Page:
Harvard’s Hannah Riley Bowles and Carnegie Mellon’s Linda Babcock have been studying this subject for the past five years. In their most recent study, published last August in Psychology of Women Quarterly, they got hundreds of people to watch videos of women and men following different negotiation “scripts,” and then had them judge whether they would give the negotiator the raise, and if they would want to work with that person.
Bowles and Babcock found that certain tactics help women get the money, others make them more likable, and a few actually do both. Here are strategies they’ve found most successful when women ask for a raise:
Mention how weird you feel about asking for a raise. When women used phrases like “I hope it’s OK to ask you about this,” “I’d feel terrible if I offended you in doing this,” and “My relationships with people here are very important to me,” the researchers found that they were able to defuse the social repercussions. But it didn’t actually help them get a raise.
Say negotiating is good for the organization. To both be likable and get the raise, the researchers found this line particularly successful: “I don’t know how typical it is for people at my level to negotiate, but I’m hopeful you’ll see my skill at negotiating as something important that I bring to the job.” In that one snazzy sentence, you’ve managed to recast your “selfish” desire for more money as a wonderful trait you want to give to your employer. How thoughtful! How feminine!
Ask your boss what he or she thinks. Simply asking “What do you think?” or “I’d love to get your advice on this” was a good trick to seem less aggressive-confrontational-manly.
Blame it on someone else. The researchers discovered that when women said another person at the company, like a supervisor, had told them to ask for a raise, they were more likely to get it, without losing popularity points.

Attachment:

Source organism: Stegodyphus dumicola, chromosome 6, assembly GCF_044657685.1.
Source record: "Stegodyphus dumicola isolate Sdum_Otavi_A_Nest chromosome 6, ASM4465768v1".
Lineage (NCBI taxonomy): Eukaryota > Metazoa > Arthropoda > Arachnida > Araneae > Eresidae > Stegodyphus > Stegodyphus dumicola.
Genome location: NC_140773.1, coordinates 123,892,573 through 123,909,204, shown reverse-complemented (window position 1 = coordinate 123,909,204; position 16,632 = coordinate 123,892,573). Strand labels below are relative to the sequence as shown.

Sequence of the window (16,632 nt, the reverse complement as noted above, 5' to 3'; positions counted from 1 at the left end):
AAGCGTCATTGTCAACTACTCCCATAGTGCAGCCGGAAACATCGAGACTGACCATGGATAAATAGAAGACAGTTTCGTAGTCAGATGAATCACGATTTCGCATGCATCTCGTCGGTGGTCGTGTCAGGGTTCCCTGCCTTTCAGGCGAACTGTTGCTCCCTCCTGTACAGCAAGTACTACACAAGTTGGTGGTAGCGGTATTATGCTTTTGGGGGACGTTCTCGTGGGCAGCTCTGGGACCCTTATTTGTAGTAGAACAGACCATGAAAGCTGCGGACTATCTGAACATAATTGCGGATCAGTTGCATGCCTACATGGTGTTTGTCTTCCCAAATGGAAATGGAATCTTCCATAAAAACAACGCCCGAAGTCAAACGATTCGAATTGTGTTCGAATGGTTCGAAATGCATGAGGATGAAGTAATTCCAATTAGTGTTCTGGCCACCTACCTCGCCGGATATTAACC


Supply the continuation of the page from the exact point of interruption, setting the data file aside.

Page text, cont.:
This is why I say “organize.”
Because are you KIDDING ME WITH THIS SHIT?
These “scientists” studied the behavior of women in the workplace and what helped them “get ahead” and this is what they found and their solution is to give advice in how to work within that system?
Ugh. I’m sticking with the union. (Actually, I’m sticking with being freelance, but that’s another story, one that includes many, many negotiations over pay.)
This sort of individual negotiating strategy stuff puts all the burden on the individual worker for her lousy pay and conditions, which is always bullshit and is especially so with still-high unemployment. It’s a buyer’s market out there, which means that people who might’ve been inclined to push for a raise are going to be less likely to because they know there are twenty people angling for their job if they get fired.
But these articles are much more common; the conservative argument for the wage gap is bolstered by this kind of thinking, which says that women don’t want, need, or ask for higher pay and that’s why they make less.
Instead of seeing this research for what it is, proof that gender roles still rule the workplace, this is going to be passed around as Cosmo-style “tips” for getting ahead.